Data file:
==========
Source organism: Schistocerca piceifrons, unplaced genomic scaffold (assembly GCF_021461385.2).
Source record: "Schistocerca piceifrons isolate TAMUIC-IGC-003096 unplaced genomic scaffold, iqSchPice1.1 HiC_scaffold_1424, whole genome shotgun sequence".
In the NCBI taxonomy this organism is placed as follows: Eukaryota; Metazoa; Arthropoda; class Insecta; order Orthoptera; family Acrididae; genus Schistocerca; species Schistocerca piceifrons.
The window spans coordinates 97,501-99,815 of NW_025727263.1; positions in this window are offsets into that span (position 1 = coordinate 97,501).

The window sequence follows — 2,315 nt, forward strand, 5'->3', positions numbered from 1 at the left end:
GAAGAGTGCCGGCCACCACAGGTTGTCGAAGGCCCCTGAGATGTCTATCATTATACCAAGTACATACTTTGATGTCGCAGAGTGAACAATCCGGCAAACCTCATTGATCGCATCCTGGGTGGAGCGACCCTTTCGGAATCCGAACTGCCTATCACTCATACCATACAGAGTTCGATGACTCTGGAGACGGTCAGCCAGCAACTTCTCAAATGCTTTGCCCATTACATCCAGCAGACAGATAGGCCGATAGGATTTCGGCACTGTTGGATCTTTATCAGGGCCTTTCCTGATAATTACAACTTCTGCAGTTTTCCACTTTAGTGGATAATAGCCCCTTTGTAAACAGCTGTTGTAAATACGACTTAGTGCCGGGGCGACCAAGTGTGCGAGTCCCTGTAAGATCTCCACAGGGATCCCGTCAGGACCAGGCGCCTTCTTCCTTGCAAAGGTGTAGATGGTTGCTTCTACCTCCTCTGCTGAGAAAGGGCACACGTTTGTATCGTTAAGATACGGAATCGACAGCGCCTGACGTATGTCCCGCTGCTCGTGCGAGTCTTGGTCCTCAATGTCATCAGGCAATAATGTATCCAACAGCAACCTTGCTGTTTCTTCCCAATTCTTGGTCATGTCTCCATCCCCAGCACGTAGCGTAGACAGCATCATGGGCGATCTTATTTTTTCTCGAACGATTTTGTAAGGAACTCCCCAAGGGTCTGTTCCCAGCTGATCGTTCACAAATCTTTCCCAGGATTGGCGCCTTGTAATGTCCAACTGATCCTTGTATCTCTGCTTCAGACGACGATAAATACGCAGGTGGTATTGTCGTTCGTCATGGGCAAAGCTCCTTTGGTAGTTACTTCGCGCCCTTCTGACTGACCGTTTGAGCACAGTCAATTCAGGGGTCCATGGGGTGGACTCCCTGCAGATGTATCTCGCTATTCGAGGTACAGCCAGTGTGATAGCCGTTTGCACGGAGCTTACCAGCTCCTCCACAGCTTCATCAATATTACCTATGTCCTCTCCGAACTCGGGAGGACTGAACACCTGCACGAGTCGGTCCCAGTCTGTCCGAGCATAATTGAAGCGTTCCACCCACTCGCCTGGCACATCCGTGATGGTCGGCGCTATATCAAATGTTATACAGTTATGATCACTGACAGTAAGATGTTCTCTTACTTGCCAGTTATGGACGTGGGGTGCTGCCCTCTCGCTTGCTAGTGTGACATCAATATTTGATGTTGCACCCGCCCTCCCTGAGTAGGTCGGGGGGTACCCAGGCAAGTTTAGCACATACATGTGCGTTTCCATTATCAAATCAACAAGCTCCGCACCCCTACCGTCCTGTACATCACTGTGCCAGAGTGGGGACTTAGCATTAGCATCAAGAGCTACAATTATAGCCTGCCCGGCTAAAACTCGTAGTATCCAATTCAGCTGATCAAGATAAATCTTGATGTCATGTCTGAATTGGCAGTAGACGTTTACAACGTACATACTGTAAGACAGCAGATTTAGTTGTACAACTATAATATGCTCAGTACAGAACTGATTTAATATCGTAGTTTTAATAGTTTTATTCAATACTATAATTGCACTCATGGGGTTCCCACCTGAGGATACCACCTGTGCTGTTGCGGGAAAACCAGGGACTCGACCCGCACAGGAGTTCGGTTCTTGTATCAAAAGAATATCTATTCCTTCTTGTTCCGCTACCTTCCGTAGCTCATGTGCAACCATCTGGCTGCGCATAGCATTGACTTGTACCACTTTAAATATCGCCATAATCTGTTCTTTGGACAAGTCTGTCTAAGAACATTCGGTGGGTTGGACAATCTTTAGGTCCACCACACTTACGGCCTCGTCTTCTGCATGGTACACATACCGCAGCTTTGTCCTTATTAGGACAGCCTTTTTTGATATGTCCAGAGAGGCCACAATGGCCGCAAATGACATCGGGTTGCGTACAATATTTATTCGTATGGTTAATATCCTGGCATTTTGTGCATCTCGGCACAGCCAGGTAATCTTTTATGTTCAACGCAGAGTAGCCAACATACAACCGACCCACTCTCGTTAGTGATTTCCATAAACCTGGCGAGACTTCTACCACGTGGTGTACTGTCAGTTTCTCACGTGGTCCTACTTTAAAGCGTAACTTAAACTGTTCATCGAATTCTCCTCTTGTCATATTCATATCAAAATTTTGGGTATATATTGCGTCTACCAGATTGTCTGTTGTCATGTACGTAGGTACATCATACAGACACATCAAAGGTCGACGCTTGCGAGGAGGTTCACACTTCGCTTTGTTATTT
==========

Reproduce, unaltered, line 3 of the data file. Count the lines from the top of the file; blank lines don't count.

In the NCBI taxonomy this organism is placed as follows: Eukaryota; Metazoa; Arthropoda; class Insecta; order Orthoptera; family Acrididae; genus Schistocerca; species Schistocerca piceifrons.